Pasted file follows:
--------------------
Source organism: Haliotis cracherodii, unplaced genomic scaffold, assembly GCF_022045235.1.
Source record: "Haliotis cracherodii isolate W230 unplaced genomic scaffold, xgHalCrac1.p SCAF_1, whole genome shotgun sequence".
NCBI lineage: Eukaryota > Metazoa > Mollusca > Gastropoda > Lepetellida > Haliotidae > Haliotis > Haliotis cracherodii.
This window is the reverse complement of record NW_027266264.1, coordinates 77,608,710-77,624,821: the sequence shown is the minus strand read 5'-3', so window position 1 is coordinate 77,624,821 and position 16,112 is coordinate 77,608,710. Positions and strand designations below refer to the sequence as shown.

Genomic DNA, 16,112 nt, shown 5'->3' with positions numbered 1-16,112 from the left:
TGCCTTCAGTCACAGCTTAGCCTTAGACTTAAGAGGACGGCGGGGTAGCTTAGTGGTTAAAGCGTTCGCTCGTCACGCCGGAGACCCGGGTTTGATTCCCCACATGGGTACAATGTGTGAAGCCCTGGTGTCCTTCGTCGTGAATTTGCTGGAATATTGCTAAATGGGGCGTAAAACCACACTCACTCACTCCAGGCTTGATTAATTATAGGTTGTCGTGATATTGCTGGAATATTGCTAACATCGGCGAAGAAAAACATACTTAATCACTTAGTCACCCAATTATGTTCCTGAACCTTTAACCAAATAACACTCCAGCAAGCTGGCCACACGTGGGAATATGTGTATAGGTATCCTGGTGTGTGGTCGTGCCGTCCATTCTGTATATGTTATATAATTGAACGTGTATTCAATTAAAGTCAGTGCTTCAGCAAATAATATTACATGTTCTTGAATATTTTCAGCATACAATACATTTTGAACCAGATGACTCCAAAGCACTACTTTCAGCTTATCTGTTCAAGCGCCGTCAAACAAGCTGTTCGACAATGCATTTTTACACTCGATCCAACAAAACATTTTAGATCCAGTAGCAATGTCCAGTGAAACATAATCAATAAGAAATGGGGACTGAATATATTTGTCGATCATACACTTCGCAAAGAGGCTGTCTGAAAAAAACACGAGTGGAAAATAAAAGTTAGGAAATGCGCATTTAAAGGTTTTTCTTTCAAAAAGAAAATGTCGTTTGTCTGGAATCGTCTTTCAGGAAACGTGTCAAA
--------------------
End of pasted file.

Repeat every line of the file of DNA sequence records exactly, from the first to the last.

Source organism: Haliotis cracherodii, unplaced genomic scaffold, assembly GCF_022045235.1.
Source record: "Haliotis cracherodii isolate W230 unplaced genomic scaffold, xgHalCrac1.p SCAF_1, whole genome shotgun sequence".
NCBI lineage: Eukaryota > Metazoa > Mollusca > Gastropoda > Lepetellida > Haliotidae > Haliotis > Haliotis cracherodii.
This window is the reverse complement of record NW_027266264.1, coordinates 77,608,710-77,624,821: the sequence shown is the minus strand read 5'-3', so window position 1 is coordinate 77,624,821 and position 16,112 is coordinate 77,608,710. Positions and strand designations below refer to the sequence as shown.

Genomic DNA, 16,112 nt, shown 5'->3' with positions numbered 1-16,112 from the left:
TGCCTTCAGTCACAGCTTAGCCTTAGACTTAAGAGGACGGCGGGGTAGCTTAGTGGTTAAAGCGTTCGCTCGTCACGCCGGAGACCCGGGTTTGATTCCCCACATGGGTACAATGTGTGAAGCCCTGGTGTCCTTCGTCGTGAATTTGCTGGAATATTGCTAAATGGGGCGTAAAACCACACTCACTCACTCCAGGCTTGATTAATTATAGGTTGTCGTGATATTGCTGGAATATTGCTAACATCGGCGAAGAAAAACATACTTAATCACTTAGTCACCCAATTATGTTCCTGAACCTTTAACCAAATAACACTCCAGCAAGCTGGCCACACGTGGGAATATGTGTATAGGTATCCTGGTGTGTGGTCGTGCCGTCCATTCTGTATATGTTATATAATTGAACGTGTATTCAATTAAAGTCAGTGCTTCAGCAAATAATATTACATGTTCTTGAATATTTTCAGCATACAATACATTTTGAACCAGATGACTCCAAAGCACTACTTTCAGCTTATCTGTTCAAGCGCCGTCAAACAAGCTGTTCGACAATGCATTTTTACACTCGATCCAACAAAACATTTTAGATCCAGTAGCAATGTCCAGTGAAACATAATCAATAAGAAATGGGGACTGAATATATTTGTCGATCATACACTTCGCAAAGAGGCTGTCTGAAAAAAACACGAGTGGAAAATAAAAGTTAGGAAATGCGCATTTAAAGGTTTTTCTTTCAAAAAGAAAATGTCGTTTGTCTGGAATCGTCTTTCAGGAAACGTGTCAAA